Still, their beer... Their line-up remains pretty unassailable and there's always such a wide range of styles available, it's hard for anyone to leave unhappy (unless, gasp, someone doesn't like beer at all... and, yikes!). Last weekend, the Maduro came back - dark, malty but still medium-bodied and not too sweet, it's a great beer for these colder days. Noire - their black Belgian - has been available on cask for a few weeks and I expect it to make the draft selection shortly.
    best,
    dan
  • Post #103 - October 23rd, 2009, 12:13 pm
    Post #103 - October 23rd, 2009, 12:13 pm Post #103 - October 23rd, 2009, 12:13 pm
    danimalarkey wrote: Noire - their black Belgian - has been available on cask for a few weeks and I expect it to make the draft selection shortly.


    Had the Noire (cask) on Wed and really like it! I love that they offer a <3% ETOH beer
    I was not driving so I only had a taste but I could see it being a nice session beer for me...
  • Post #104 - October 23rd, 2009, 12:53 pm
    Post #104 - October 23rd, 2009, 12:53 pm Post #104 - October 23rd, 2009, 12:53 pm
    According to their website - which seems to have a really up-to-date beer list, even if the menu is still from last March - they're showing a S.O.B @ 3.5% as well as a Six @ 2.5%. The S.O.B. is a Standard Ole Bitter (I think) while the Six is a belgian made from a second run of wort (I'd guess from Matilda or Pere Jacques). In an age where most craft beer producers (and yes, I'll still count Goose as a craft producer even if they don't meet certain guidelines) make only bigger and stronger beers, it's great to see a push towards the lower spectrum of ABV. The Three Floyds blog was updated with some commentary on a recent Beer Advocate article touching on the state of 'extreme' beers in this country. If the trend is going to keep moving away from the Hop monsters, then well done Goose for already being ahead of the curve.

    By the way, Greg Hall was named one of Chicago's Top 12 Tastemakers by Time Out this week.
    best,
    dan
  • Post #105 - October 23rd, 2009, 1:36 pm
    Post #105 - October 23rd, 2009, 1:36 pm Post #105 - October 23rd, 2009, 1:36 pm
    danimalarkey wrote:=If the trend is going to keep moving away from the Hop monsters, then well done Goose for already being ahead of the curve.


    About time! QI has always been one of my favorite locals for this exact reason, their beers just have always seems more balanced to me, not the extremes alot of places shoot for.

    SSDD
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  • Post #106 - March 5th, 2010, 8:17 am
    Post #106 - March 5th, 2010, 8:17 am Post #106 - March 5th, 2010, 8:17 am
    From the Trib this morning:

    From the “Wow, Can’t Wait to Try That Files” comes word that Rick Bayless is teaming up with Goose Island to create a beer to pair with the celebrity chef’s high-end Mexican cuisine.

    Goose Island brew master Greg Hall described the beer, which will have a Belgian-style base, as “fruity, and spicy up front.” The goal is to make something that pairs with guacamole, ceviche and other starters at Bayless’ three restaurants: Xoco, Frontera Grill and Topolobampo.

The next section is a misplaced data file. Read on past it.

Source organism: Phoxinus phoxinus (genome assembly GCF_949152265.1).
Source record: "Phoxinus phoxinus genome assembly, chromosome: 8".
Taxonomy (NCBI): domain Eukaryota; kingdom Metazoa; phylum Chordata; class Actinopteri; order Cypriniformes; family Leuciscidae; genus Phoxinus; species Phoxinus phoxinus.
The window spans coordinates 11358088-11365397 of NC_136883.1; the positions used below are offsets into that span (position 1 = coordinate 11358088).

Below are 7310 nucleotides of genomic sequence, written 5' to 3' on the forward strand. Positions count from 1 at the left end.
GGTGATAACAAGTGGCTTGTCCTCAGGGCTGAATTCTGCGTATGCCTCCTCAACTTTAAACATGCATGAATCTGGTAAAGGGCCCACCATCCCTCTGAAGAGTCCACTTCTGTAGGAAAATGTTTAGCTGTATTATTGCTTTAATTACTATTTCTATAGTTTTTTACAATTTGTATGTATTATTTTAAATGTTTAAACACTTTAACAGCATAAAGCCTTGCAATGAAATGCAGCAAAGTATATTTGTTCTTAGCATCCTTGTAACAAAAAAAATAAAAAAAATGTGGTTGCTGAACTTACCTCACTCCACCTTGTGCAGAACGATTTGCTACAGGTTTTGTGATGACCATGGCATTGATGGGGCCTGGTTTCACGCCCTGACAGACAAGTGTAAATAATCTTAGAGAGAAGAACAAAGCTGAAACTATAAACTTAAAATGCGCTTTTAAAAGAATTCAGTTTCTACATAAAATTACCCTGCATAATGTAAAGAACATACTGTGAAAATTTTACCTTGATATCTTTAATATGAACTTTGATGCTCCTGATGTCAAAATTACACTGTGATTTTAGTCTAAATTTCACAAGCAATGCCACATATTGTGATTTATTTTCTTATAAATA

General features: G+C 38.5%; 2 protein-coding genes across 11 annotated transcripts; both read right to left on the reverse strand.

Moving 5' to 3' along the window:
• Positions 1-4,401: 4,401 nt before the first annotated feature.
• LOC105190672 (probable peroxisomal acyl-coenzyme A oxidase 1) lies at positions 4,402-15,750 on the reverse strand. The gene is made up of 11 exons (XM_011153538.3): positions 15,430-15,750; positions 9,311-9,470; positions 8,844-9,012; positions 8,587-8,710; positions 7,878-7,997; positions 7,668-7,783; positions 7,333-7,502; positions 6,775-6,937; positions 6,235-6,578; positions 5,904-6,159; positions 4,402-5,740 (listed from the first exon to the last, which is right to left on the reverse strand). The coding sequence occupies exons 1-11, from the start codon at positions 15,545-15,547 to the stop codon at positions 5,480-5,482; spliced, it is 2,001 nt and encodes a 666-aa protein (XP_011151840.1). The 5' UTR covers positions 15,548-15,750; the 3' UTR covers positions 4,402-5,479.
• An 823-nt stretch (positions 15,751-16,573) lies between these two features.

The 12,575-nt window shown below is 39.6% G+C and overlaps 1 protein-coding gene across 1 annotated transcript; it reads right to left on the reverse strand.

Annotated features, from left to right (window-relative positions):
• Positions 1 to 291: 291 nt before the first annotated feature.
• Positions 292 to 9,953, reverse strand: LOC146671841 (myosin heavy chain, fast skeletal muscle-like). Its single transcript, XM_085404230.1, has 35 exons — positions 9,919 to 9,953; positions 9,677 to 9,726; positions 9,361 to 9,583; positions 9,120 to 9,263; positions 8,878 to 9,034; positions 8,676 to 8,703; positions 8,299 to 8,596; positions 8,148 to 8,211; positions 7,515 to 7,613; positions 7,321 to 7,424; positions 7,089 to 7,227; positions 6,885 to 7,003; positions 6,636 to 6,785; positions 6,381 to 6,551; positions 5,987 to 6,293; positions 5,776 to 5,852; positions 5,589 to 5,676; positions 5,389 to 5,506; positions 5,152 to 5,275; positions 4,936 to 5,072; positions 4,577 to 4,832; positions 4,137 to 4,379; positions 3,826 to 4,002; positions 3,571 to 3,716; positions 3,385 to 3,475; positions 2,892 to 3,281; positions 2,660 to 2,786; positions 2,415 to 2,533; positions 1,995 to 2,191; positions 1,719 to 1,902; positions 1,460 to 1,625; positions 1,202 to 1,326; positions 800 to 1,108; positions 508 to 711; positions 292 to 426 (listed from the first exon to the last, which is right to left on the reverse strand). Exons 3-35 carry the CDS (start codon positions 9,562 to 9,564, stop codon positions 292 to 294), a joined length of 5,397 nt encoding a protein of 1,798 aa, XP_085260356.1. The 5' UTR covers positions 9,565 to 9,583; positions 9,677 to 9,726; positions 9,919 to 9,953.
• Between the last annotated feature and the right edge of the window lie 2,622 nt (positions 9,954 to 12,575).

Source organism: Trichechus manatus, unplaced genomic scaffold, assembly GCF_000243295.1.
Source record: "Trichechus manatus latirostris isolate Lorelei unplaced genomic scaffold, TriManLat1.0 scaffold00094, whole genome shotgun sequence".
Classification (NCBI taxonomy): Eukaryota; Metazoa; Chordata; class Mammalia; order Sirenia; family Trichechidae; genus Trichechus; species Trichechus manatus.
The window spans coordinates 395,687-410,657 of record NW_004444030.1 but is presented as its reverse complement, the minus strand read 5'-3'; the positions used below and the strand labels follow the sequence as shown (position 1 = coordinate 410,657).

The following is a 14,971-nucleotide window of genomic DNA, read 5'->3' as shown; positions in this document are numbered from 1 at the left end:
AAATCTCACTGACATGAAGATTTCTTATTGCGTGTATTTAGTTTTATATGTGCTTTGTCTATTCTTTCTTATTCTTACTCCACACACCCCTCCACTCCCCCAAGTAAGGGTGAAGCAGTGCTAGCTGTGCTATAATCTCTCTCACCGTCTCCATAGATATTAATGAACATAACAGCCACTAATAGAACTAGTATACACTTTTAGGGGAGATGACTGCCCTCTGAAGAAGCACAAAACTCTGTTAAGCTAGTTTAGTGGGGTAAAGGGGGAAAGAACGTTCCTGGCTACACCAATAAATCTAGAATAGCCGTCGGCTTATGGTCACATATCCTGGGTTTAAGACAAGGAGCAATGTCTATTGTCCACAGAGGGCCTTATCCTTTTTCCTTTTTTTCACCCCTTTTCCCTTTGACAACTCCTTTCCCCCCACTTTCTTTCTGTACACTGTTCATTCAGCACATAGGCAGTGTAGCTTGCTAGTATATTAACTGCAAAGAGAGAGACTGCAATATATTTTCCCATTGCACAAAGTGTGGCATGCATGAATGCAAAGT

“It will have a lot of citrus -- an unusual citrus -- and be very bright with a forward spice character, but not heat spice,” Hall said.

    A Bayless spokesperson said by e-mail that the beer will have “a light, refreshing, crisp vibe to match the lime zing that is in a lot of our food.” In addition to the strong citrus, it could “possibly (have an) herbal component or floral component.”

    Hall said Bayless has visited Goose’s Fulton Street brewery several times to try different prototypes and offer suggestions that nudge brewers toward what he envisions.

    “We’re confident it'll be the direction he wants,” Hall said.

    The unnamed beer will be available in 650 milliliter bottles at Bayless’ restaurants and at Goose Island brew pubs. It is expected to be available this summer.

    Since these Chicago culinary titans haven't named their brew yet, we're taking all suggestions. And who knows, maybe Hall or Bayless will like your idea.
  • Post #107 - March 5th, 2010, 9:14 am
    Post #107 - March 5th, 2010, 9:14 am Post #107 - March 5th, 2010, 9:14 am
    I think I had this beer last week at the Clybourn brewpub. It was called "Citrus" and had pummelo, sorachi ace and a few more I can't recall. It was pretty tasty!

    Beverator wrote:From the Trib this morning:

    From the “Wow, Can’t Wait to Try That Files” comes word that Rick Bayless is teaming up with Goose Island to create a beer to pair with the celebrity chef’s high-end Mexican cuisine.

    Goose Island brew master Greg Hall described the beer, which will have a Belgian-style base, as “fruity, and spicy up front.” The goal is to make something that pairs with guacamole, ceviche and other starters at Bayless’ three restaurants: Xoco, Frontera Grill and Topolobampo.

    “It will have a lot of citrus -- an unusual citrus -- and be very bright with a forward spice character, but not heat spice,” Hall said.

    A Bayless spokesperson said by e-mail that the beer will have “a light, refreshing, crisp vibe to match the lime zing that is in a lot of our food.” In addition to the strong citrus, it could “possibly (have an) herbal component or floral component.”

    Hall said Bayless has visited Goose’s Fulton Street brewery several times to try different prototypes and offer suggestions that nudge brewers toward what he envisions.

    “We’re confident it'll be the direction he wants,” Hall said.